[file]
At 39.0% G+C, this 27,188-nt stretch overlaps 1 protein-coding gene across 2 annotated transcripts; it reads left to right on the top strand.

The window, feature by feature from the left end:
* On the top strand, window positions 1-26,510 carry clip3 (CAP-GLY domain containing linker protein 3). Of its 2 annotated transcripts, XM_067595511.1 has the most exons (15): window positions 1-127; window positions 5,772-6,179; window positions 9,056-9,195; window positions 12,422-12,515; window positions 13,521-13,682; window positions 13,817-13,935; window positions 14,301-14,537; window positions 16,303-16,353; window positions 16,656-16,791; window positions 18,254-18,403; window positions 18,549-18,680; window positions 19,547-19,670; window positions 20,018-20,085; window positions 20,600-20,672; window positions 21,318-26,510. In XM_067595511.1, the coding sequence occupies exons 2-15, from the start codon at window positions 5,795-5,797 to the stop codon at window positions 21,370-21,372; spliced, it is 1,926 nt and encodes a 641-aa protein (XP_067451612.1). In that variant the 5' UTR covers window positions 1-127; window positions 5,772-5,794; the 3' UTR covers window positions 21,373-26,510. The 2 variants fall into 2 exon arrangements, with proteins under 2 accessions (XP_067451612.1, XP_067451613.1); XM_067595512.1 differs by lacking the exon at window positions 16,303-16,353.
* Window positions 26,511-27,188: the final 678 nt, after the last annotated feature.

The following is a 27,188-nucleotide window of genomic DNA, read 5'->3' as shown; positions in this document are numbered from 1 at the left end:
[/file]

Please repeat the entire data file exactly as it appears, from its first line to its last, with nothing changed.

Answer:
At 39.0% G+C, this 27,188-nt stretch overlaps 1 protein-coding gene across 2 annotated transcripts; it reads left to right on the top strand.

The window, feature by feature from the left end:
* On the top strand, window positions 1-26,510 carry clip3 (CAP-GLY domain containing linker protein 3). Of its 2 annotated transcripts, XM_067595511.1 has the most exons (15): window positions 1-127; window positions 5,772-6,179; window positions 9,056-9,195; window positions 12,422-12,515; window positions 13,521-13,682; window positions 13,817-13,935; window positions 14,301-14,537; window positions 16,303-16,353; window positions 16,656-16,791; window positions 18,254-18,403; window positions 18,549-18,680; window positions 19,547-19,670; window positions 20,018-20,085; window positions 20,600-20,672; window positions 21,318-26,510. In XM_067595511.1, the coding sequence occupies exons 2-15, from the start codon at window positions 5,795-5,797 to the stop codon at window positions 21,370-21,372; spliced, it is 1,926 nt and encodes a 641-aa protein (XP_067451612.1). In that variant the 5' UTR covers window positions 1-127; window positions 5,772-5,794; the 3' UTR covers window positions 21,373-26,510. The 2 variants fall into 2 exon arrangements, with proteins under 2 accessions (XP_067451612.1, XP_067451613.1); XM_067595512.1 differs by lacking the exon at window positions 16,303-16,353.
* Window positions 26,511-27,188: the final 678 nt, after the last annotated feature.

The following is a 27,188-nucleotide window of genomic DNA, read 5'->3' as shown; positions in this document are numbered from 1 at the left end: